On 05/17/2010 11:14 AM, Stefan G. Weichinger wrote:
> Am 16.05.2010 14:36, schrieb Jan Engelhardt:
>> [Replying to
>> In my personal opinion, both the quality of shell commands and key
>> generation is suboptimal. What makes it bad is that people follow
>> First, it generates a key which does not exploit the entire space.
>> People claim it's because they want an ASCII readout, but frankly,
>> you get the same with `hexdump -C`.
>> Second, it's using echo without the -n parameter, thus implicitly
>> inserting a newline into the key -- which is the cause for yoru
>> observed mounting problems.
>> Third, because you are passing the key via stdin into cryptsetup, it
>> only uses the first line of whatever you pipe into it; whereas
>> pam_mount uses the entire keyfile as it is supposed to be.
>> (Fourth, the howto suggests ECB, which, well, looks rather weak
>> considering the ECB's Tux picture on Wikipedia.)
>> All of that should be in doc/bugs.txt, and mount.crypt even warns
>> about ECB. You really cannot ignore seeing that.
> Jan, thanks for your suggestions.
> I created a new LUKS-volume and tried to avoid all the mentioned
> pitfalls (I used "echo -n", avoided stdin etc.), but this didn't help here.
> The new volume is not mounted with pam_mount-2.1, but mounted OK with
> And, btw, as mentioned in the original thread, I use CBC, not ECB ;-)
> -- Your CCing Daniel didn't work maybe, wrong address, I corrected it
> for this reply)
> -- I CC: firstname.lastname@example.org to link to the gentoo bug
> Thanks, regards, Stefan
In a more general discussion I wonder what the advantage of using a SSL
encrypted key for HDD-encryption is.
As the SSL-keyfile is as well protected as the password to decrypt it is
"difficult", so would be a directly encrypted HDD with the same password
- or not?
If this assumption is correct, then I think the direct approach would be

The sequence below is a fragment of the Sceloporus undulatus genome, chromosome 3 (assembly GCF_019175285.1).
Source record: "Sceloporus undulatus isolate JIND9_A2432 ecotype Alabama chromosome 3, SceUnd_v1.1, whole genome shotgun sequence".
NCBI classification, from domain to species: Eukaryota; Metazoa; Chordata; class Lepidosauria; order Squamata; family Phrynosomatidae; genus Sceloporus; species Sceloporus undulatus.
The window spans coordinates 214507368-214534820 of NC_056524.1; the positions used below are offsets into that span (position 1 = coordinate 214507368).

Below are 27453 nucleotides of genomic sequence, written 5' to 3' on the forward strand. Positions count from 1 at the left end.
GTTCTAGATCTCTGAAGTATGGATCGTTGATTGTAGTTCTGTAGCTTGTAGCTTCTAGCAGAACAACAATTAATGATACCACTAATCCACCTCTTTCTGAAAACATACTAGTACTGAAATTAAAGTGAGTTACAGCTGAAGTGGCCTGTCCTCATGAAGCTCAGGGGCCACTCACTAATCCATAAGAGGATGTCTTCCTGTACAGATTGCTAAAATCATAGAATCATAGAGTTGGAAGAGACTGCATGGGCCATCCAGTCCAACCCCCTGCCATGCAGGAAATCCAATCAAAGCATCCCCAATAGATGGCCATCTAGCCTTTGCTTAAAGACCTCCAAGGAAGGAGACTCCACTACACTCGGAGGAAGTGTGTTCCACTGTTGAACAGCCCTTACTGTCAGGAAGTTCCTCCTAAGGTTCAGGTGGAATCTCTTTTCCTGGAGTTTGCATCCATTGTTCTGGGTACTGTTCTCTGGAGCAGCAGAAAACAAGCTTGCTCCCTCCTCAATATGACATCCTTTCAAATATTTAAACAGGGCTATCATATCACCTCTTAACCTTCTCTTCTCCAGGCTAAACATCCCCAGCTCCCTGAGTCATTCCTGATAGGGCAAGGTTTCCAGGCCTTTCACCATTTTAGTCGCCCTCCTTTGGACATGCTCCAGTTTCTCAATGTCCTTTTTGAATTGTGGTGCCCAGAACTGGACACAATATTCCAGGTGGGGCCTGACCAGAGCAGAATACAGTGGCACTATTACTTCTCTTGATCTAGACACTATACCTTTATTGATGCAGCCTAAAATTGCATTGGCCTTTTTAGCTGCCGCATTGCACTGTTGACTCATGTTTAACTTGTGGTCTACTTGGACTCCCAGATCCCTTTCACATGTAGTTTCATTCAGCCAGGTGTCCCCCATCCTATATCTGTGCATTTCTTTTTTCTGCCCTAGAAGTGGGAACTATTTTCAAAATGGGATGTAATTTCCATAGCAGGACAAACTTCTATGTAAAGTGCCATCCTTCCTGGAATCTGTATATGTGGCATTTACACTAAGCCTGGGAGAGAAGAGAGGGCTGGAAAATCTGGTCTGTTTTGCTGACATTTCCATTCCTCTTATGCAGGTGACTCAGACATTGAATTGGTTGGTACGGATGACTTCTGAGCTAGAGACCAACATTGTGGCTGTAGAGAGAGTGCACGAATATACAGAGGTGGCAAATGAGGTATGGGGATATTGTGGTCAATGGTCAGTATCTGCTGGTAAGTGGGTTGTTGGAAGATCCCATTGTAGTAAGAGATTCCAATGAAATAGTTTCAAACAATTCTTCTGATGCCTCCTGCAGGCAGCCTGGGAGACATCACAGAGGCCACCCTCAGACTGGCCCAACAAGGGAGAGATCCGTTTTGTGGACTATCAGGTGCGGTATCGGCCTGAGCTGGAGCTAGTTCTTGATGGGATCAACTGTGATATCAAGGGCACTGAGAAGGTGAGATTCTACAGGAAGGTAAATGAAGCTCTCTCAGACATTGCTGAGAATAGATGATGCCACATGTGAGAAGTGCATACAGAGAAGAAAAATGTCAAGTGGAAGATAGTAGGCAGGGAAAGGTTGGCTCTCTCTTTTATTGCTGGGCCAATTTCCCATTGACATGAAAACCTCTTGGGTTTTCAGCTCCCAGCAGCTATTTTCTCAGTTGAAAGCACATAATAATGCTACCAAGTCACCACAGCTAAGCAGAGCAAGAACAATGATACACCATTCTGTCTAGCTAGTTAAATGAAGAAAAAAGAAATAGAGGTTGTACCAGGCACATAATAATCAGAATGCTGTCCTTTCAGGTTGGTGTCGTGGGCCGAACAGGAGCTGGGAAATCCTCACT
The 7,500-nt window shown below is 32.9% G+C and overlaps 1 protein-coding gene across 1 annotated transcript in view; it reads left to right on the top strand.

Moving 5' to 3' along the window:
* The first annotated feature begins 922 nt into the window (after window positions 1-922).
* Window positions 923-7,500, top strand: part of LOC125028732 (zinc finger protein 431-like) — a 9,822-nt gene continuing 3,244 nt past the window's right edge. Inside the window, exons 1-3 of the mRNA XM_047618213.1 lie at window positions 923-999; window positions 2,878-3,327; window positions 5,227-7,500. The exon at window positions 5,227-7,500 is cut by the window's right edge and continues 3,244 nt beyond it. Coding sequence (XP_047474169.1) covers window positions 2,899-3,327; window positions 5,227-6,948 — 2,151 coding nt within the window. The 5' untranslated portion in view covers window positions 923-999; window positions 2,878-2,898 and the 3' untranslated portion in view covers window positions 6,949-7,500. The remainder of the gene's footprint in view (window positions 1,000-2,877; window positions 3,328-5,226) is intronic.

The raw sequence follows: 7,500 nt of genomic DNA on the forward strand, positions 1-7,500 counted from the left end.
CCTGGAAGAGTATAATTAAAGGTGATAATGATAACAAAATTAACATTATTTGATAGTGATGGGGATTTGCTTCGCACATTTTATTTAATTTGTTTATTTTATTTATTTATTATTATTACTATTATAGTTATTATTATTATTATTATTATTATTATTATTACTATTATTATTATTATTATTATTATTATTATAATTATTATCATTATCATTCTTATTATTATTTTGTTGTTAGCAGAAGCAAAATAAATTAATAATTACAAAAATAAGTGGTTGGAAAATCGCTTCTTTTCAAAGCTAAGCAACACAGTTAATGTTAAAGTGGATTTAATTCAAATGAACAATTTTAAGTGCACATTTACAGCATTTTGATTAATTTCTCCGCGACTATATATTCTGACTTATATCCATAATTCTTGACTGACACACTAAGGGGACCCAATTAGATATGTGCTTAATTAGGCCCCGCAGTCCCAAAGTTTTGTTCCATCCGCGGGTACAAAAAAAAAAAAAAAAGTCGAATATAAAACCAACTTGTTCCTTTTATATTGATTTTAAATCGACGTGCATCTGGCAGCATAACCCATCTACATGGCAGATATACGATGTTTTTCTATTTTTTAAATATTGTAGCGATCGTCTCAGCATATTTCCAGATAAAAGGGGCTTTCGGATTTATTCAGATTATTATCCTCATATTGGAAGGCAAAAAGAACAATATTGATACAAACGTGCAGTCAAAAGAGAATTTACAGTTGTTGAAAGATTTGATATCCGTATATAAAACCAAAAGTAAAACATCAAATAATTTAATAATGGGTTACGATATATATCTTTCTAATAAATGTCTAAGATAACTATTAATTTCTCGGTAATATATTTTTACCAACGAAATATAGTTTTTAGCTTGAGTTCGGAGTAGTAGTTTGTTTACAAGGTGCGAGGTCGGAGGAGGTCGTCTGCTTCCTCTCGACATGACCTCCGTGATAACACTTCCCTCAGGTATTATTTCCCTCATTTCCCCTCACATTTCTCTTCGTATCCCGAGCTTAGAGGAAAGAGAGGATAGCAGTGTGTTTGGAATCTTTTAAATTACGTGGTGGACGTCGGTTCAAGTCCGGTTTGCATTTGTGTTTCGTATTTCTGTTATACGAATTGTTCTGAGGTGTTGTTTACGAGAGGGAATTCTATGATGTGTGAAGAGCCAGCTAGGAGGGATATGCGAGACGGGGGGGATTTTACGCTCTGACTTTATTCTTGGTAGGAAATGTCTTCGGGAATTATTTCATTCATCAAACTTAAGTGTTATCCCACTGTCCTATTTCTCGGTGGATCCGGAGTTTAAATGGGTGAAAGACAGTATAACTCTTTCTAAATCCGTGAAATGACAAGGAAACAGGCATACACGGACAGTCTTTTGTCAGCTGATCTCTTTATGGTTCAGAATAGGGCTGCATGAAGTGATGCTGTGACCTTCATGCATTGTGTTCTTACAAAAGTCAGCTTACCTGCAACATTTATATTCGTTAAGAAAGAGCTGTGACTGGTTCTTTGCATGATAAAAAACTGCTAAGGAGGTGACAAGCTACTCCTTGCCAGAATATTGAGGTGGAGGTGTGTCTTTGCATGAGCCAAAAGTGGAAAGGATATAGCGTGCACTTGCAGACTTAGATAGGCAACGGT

better, as in "less complexity - less errors".
<For the paranoid>
I think it is much easier to hide a trojan/keylogger on an unencrypted
root-partition than in an initramfs - and not be detected. (Both is easy
to do, but the latter can be detected easier.) Unfortunately that
detection is never done... after opening the root-dev some form of
file-/partition-manipulation check should run. Though the kernel could
be already compromised... Only a secure boot-path like with TCG is
really secure... well this is only if you fear strong attackers, and not
only loosing your notebook
I head that really strong attackers would
hide a keylogger beneath your keyboard... but if you have that kind of
opponent, then you really have other problems too
</For the paranoid>
Anyway - if your /tmp is not encrypted you should put it on a ram-disk:
gives you speed and privacy in case of robbery. Also important is to
have the screensaver lock the screen.
On a technical note: I use "xts" as I read it's a good (although new) algo.
BTW: No need to CC mailing list mails to me - I'll read and reply the
ML-thread when I have time
PGP key @ http://pgpkeys.pca.dfn.de/pks/lookup?search=0xBB9D4887&op=get
# gpg --recv-keys --keyserver hkp://subkeys.pgp.net 0xBB9D4887